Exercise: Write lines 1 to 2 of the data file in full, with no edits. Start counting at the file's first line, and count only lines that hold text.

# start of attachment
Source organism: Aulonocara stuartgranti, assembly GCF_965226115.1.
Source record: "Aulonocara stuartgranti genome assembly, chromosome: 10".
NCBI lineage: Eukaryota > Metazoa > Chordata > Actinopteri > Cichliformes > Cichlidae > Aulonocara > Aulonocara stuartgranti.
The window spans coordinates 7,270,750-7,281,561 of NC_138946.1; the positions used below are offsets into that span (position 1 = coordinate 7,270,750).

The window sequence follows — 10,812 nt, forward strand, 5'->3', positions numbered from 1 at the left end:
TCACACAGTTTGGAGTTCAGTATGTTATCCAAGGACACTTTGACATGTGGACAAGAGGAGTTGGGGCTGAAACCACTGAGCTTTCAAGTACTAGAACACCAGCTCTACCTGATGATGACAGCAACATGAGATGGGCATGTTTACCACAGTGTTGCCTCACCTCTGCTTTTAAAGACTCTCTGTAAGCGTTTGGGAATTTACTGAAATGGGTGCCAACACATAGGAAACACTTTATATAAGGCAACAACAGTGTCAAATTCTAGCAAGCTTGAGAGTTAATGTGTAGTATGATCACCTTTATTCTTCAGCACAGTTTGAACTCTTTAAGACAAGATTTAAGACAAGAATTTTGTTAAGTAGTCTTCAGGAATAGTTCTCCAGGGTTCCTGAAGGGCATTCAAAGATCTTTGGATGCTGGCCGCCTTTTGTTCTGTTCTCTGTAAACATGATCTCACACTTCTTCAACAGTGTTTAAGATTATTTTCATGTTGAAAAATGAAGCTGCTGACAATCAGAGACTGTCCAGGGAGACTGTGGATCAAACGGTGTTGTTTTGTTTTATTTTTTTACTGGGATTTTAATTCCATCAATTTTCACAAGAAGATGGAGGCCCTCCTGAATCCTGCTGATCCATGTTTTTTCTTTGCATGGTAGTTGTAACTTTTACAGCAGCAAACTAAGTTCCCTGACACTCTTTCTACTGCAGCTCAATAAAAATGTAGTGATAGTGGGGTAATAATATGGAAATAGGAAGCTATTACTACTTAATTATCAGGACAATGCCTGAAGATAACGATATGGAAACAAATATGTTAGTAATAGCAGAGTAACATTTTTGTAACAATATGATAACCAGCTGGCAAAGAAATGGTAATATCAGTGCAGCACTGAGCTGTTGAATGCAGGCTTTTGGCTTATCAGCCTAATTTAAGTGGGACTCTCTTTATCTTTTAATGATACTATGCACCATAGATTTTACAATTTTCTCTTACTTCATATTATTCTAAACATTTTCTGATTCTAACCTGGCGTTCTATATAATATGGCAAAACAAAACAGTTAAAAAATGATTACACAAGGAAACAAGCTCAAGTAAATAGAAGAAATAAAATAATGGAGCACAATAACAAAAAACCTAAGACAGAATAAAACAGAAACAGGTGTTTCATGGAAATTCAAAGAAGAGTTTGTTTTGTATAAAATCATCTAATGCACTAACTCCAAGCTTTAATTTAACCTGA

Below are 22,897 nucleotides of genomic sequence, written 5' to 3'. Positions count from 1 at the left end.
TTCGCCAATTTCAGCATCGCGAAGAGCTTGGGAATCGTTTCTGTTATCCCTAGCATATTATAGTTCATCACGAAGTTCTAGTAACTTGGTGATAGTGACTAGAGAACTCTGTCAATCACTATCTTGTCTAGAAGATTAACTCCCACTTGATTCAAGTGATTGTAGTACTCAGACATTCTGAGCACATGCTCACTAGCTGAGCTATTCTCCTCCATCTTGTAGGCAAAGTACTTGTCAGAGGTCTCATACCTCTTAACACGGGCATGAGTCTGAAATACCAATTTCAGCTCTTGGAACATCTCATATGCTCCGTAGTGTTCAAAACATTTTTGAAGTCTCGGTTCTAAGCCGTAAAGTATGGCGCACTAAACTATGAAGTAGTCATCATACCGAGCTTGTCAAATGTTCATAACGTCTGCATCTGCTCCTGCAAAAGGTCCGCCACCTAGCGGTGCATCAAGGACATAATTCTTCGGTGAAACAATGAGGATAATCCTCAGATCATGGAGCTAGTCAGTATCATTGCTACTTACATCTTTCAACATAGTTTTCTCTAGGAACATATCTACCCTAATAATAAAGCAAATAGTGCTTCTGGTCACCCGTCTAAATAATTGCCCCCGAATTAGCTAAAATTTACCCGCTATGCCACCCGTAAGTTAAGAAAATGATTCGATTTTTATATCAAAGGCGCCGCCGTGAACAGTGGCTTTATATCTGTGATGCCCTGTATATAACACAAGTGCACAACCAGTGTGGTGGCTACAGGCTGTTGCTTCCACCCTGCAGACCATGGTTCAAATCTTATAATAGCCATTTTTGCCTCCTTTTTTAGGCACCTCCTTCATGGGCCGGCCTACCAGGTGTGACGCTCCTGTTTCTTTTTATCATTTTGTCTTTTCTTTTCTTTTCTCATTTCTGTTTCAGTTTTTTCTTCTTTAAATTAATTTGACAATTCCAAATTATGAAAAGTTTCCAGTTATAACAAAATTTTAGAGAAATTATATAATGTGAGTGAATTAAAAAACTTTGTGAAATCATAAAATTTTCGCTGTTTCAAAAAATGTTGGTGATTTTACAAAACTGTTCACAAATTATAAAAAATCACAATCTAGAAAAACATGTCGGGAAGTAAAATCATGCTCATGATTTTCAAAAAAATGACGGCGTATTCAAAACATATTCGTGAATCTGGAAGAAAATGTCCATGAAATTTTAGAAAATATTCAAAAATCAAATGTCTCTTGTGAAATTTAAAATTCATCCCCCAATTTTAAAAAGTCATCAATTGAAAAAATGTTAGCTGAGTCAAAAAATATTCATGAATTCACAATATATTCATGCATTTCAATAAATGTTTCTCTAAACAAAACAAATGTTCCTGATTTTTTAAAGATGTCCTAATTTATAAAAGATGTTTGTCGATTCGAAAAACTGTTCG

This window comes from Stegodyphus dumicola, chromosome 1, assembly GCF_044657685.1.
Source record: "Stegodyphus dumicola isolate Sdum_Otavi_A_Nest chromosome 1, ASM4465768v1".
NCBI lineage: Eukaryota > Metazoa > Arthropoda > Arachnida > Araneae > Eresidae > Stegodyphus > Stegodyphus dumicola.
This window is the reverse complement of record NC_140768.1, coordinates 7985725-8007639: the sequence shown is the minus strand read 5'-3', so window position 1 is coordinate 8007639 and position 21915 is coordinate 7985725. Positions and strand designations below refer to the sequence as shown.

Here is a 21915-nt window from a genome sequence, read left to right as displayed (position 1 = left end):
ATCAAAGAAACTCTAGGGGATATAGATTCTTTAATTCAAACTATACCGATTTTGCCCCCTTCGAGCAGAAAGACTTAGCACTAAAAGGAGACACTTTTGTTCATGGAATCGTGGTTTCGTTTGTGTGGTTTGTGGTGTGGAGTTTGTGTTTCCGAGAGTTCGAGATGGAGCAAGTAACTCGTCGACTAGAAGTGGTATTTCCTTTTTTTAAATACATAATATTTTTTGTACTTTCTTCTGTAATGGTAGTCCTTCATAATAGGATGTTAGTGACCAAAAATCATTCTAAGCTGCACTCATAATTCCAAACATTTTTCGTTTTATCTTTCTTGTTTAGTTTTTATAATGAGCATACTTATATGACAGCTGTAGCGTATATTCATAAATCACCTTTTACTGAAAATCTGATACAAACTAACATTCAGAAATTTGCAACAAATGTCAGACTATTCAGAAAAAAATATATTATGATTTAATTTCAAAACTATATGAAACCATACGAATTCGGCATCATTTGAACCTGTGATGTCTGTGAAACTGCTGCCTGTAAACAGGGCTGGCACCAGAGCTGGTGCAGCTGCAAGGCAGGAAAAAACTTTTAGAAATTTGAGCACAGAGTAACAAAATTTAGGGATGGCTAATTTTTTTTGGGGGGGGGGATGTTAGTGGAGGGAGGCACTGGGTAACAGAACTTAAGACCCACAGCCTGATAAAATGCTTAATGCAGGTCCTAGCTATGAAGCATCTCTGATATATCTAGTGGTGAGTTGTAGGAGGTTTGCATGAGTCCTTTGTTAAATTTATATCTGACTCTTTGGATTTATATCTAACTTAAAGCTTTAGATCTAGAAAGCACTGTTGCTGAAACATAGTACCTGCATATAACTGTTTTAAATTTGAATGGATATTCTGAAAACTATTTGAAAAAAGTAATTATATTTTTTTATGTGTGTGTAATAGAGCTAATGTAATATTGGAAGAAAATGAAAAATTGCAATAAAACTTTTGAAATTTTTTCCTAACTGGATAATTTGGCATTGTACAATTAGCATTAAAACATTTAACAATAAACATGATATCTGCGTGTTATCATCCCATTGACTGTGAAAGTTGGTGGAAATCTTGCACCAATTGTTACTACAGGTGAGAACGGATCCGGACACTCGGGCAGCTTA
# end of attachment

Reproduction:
Source organism: Aulonocara stuartgranti, assembly GCF_965226115.1.
Source record: "Aulonocara stuartgranti genome assembly, chromosome: 10".